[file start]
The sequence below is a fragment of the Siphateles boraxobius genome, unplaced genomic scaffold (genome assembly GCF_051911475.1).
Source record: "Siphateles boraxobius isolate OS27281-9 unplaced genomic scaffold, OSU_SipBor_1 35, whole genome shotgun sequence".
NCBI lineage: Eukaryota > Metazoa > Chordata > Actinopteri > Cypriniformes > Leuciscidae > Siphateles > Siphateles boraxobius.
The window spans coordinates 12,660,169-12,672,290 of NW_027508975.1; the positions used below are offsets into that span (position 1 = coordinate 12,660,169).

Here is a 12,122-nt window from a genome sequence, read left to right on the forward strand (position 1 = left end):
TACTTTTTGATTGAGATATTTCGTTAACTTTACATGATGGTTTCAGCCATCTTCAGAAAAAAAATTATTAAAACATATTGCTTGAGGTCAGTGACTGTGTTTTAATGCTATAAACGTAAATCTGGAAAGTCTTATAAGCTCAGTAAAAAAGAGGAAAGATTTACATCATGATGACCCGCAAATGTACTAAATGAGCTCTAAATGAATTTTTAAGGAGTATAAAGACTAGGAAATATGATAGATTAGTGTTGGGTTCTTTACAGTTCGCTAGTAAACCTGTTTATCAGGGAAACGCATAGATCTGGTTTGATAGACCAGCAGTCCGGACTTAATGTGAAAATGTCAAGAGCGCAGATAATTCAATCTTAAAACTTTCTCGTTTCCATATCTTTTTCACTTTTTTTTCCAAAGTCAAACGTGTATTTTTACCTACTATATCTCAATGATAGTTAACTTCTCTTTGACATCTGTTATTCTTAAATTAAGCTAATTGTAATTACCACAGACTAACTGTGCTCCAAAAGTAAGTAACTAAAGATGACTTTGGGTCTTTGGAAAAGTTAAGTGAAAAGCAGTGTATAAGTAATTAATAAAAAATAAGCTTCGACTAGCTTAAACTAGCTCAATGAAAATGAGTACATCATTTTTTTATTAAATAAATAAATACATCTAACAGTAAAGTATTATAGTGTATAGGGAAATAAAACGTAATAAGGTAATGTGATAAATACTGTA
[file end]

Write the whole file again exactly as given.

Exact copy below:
The sequence below is a fragment of the Siphateles boraxobius genome, unplaced genomic scaffold (genome assembly GCF_051911475.1).
Source record: "Siphateles boraxobius isolate OS27281-9 unplaced genomic scaffold, OSU_SipBor_1 35, whole genome shotgun sequence".
NCBI lineage: Eukaryota > Metazoa > Chordata > Actinopteri > Cypriniformes > Leuciscidae > Siphateles > Siphateles boraxobius.
The window spans coordinates 12,660,169-12,672,290 of NW_027508975.1; the positions used below are offsets into that span (position 1 = coordinate 12,660,169).

Here is a 12,122-nt window from a genome sequence, read left to right on the forward strand (position 1 = left end):
TACTTTTTGATTGAGATATTTCGTTAACTTTACATGATGGTTTCAGCCATCTTCAGAAAAAAAATTATTAAAACATATTGCTTGAGGTCAGTGACTGTGTTTTAATGCTATAAACGTAAATCTGGAAAGTCTTATAAGCTCAGTAAAAAAGAGGAAAGATTTACATCATGATGACCCGCAAATGTACTAAATGAGCTCTAAATGAATTTTTAAGGAGTATAAAGACTAGGAAATATGATAGATTAGTGTTGGGTTCTTTACAGTTCGCTAGTAAACCTGTTTATCAGGGAAACGCATAGATCTGGTTTGATAGACCAGCAGTCCGGACTTAATGTGAAAATGTCAAGAGCGCAGATAATTCAATCTTAAAACTTTCTCGTTTCCATATCTTTTTCACTTTTTTTTCCAAAGTCAAACGTGTATTTTTACCTACTATATCTCAATGATAGTTAACTTCTCTTTGACATCTGTTATTCTTAAATTAAGCTAATTGTAATTACCACAGACTAACTGTGCTCCAAAAGTAAGTAACTAAAGATGACTTTGGGTCTTTGGAAAAGTTAAGTGAAAAGCAGTGTATAAGTAATTAATAAAAAATAAGCTTCGACTAGCTTAAACTAGCTCAATGAAAATGAGTACATCATTTTTTTATTAAATAAATAAATACATCTAACAGTAAAGTATTATAGTGTATAGGGAAATAAAACGTAATAAGGTAATGTGATAAATACTGTA